I’m pleased to announce that the projected deficit for 2010-11 has been slashed by almost 25% compared to the forecast just a year ago.
At this time, we are projecting the deficit for 2010-11 to be reduced to $18.7 billion.
The reason for this decline is twofold: stronger economic growth and responsible management.
We will continue to be prudent and efficient managers and invest tax dollars wisely.
We’ve taken action on our biggest spending line: compensation.
About half of the negotiated settlements since the 2010 budget have resulted in two years of no compensation increases.
To those unions and employers who have responded to our request for help, we say thank you. Working together, we’ll build a better Ontario.
I will be providing periodic updates on the choices we are making to manage responsibly and to focus on the priorities of Ontario families.
We take this responsibility very seriously.
The previous government held a fire sale for Ontario assets, like the Highway 407 deal. We’ve changed that, and we’re taking a thoughtful and responsible approach. We are in the process of renewing our long-standing partnership in electronic land registration.
We are proposing to extend Teranet’s licences to provide electronic land registration and writs services while retaining control over fees. The proposed agreement would provide a $1-billion payment, to be used to reduce our province’s debt. This would save up to $50 million in annual interest costs. It would also provide annual royalty payments of an additional $50 million starting in 2017.
When added to the $1-billion reduction in the deficit, this means we are borrowing $2 billion less this year than was forecasted.
Last year, the people of Ontario invested in the auto sector to help protect 400,000 jobs right here. General Motors repaid their loans ahead of schedule. We are also pleased to see the turnaround at Chrysler. The government is exiting from these companies in a responsible way within a reasonable time frame.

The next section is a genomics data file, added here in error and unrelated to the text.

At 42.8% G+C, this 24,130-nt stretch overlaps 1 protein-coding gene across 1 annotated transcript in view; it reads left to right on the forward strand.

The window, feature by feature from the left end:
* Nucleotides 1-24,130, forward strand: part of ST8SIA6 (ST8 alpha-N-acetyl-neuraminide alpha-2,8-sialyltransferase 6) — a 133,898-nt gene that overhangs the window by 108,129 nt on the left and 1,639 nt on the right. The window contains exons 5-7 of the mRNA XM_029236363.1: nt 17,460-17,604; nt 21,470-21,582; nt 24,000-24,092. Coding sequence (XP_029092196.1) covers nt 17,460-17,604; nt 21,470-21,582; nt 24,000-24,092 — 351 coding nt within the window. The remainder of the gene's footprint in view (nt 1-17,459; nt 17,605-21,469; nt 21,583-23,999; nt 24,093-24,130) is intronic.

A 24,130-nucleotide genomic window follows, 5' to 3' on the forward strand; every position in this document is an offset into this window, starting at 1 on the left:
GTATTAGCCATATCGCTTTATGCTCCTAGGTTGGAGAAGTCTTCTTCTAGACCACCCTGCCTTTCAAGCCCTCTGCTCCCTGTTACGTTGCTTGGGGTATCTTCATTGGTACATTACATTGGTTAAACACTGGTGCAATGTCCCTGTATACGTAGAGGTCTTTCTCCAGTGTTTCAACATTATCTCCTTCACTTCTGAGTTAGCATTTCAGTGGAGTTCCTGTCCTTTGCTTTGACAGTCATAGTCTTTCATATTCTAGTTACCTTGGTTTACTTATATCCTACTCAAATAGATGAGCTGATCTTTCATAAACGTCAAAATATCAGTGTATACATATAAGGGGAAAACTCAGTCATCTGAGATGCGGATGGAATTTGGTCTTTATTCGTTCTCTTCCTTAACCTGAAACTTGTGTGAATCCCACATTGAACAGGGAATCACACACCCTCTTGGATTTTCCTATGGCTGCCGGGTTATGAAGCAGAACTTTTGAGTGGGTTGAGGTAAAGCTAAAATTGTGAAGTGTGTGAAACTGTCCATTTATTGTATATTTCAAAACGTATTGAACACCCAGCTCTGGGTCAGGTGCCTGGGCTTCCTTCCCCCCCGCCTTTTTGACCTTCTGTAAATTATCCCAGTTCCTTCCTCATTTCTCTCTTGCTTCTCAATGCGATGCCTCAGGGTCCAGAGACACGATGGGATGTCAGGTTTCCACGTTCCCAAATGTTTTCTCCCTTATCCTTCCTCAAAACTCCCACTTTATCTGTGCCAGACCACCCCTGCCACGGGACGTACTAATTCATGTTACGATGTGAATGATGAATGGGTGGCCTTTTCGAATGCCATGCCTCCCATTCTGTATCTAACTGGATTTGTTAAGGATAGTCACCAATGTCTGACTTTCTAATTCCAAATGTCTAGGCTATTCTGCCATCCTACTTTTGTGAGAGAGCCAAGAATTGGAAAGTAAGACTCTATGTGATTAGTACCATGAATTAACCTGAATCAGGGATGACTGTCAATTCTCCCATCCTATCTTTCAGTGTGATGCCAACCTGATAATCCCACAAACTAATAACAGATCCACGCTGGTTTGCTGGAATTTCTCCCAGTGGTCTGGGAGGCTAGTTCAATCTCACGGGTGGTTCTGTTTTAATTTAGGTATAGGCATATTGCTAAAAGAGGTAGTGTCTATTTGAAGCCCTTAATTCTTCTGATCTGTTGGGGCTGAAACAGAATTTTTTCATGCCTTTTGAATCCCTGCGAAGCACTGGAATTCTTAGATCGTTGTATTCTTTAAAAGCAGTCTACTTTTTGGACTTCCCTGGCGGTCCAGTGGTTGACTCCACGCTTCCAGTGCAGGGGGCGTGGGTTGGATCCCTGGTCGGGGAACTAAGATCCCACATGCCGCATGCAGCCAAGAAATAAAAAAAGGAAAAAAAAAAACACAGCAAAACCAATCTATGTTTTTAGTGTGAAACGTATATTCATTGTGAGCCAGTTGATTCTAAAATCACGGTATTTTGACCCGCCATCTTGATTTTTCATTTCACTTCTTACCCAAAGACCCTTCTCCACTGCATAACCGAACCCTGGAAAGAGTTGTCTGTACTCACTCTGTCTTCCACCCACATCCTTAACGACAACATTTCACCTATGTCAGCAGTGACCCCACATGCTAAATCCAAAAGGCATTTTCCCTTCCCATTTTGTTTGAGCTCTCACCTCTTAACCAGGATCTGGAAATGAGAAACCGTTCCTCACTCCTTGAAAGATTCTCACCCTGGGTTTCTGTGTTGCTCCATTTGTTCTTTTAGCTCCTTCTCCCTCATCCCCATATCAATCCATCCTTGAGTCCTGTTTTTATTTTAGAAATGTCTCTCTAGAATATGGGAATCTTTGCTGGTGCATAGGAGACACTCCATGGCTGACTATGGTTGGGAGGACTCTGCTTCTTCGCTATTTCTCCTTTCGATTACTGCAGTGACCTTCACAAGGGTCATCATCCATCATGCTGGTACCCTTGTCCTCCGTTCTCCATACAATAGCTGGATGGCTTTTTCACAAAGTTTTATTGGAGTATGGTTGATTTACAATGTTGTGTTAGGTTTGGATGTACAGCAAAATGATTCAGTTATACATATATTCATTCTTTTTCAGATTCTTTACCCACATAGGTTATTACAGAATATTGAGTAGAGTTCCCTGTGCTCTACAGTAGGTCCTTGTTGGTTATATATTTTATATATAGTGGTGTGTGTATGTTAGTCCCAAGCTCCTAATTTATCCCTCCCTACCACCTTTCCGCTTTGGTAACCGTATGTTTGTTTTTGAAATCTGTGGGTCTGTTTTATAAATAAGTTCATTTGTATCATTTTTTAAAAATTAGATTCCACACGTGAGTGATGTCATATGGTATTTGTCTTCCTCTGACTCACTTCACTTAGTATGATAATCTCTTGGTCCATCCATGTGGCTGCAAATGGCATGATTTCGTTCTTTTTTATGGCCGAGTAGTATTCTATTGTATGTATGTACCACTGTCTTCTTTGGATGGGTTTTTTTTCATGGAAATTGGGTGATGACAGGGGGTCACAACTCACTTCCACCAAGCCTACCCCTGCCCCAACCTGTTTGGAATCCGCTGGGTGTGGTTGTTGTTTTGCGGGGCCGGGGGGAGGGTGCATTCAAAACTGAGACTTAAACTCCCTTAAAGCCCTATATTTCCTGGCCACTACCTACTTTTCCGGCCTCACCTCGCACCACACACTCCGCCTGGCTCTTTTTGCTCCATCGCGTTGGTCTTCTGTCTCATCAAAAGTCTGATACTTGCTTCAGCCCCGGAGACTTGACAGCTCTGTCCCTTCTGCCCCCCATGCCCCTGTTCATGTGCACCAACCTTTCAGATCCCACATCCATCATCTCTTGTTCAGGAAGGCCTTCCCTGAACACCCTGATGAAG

General Motors issued its stock to the public on the Toronto Stock Exchange and the New York Stock Exchange today. As part of the initial public offering, Ontario and the federal government have offered to sell 20% of their interest in the company.
Overall, this is a good sign that the auto sector is recovering and that the Ontario economy is back on track.
Our task is to encourage a competitive economy that creates jobs, to manage down the deficit and debt, and to help Ontarians fulfill their hopes and aspirations.
We cannot—we will not—turn back the clock to an outdated tax system that discourages investment and costs us jobs.
We will move forward with our plan to make Ontario a better place to invest so that jobs are created for our families.
We cannot and we will not turn back the clock to coal-burning pollution.
With the changes we’ve made, we’ll be leaders in clean air and clean energy.
We will not turn back to crumbling schools and closing hospitals.
Instead, we will be moving forward with full-day kindergarten and educating our students so that they have the skills they need to get the very best jobs.
We will continue to move this great province forward.
We’ve heard what people have said about rising electricity costs.
We will deliver clean air, clean energy and a 10% clean energy benefit on your bill each and every month for the next five years.
We will continue to make investments that help grow the economy and create jobs. We will keep moving Ontario forward.
The people of this great province deserve nothing less.